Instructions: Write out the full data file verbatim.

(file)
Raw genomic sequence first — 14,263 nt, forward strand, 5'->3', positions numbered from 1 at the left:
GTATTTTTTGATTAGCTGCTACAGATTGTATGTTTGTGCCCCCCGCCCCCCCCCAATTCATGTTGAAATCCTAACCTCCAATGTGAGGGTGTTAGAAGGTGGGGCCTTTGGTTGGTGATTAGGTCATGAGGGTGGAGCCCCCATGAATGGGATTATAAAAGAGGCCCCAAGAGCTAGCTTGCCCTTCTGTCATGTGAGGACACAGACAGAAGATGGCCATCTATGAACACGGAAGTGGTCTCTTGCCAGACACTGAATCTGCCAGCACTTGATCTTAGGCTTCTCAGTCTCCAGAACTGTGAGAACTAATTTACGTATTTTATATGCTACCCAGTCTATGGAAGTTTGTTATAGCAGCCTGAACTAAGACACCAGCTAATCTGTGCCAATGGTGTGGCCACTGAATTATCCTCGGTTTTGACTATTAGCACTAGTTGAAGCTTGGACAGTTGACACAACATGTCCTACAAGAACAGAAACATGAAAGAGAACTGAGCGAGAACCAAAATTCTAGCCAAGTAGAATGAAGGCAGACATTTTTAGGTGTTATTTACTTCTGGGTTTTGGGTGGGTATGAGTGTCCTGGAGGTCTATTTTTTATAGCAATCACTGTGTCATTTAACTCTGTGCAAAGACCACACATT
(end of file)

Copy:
Raw genomic sequence first — 14,263 nt, forward strand, 5'->3', positions numbered from 1 at the left:
GTATTTTTTGATTAGCTGCTACAGATTGTATGTTTGTGCCCCCCGCCCCCCCCCAATTCATGTTGAAATCCTAACCTCCAATGTGAGGGTGTTAGAAGGTGGGGCCTTTGGTTGGTGATTAGGTCATGAGGGTGGAGCCCCCATGAATGGGATTATAAAAGAGGCCCCAAGAGCTAGCTTGCCCTTCTGTCATGTGAGGACACAGACAGAAGATGGCCATCTATGAACACGGAAGTGGTCTCTTGCCAGACACTGAATCTGCCAGCACTTGATCTTAGGCTTCTCAGTCTCCAGAACTGTGAGAACTAATTTACGTATTTTATATGCTACCCAGTCTATGGAAGTTTGTTATAGCAGCCTGAACTAAGACACCAGCTAATCTGTGCCAATGGTGTGGCCACTGAATTATCCTCGGTTTTGACTATTAGCACTAGTTGAAGCTTGGACAGTTGACACAACATGTCCTACAAGAACAGAAACATGAAAGAGAACTGAGCGAGAACCAAAATTCTAGCCAAGTAGAATGAAGGCAGACATTTTTAGGTGTTATTTACTTCTGGGTTTTGGGTGGGTATGAGTGTCCTGGAGGTCTATTTTTTATAGCAATCACTGTGTCATTTAACTCTGTGCAAAGACCACACATT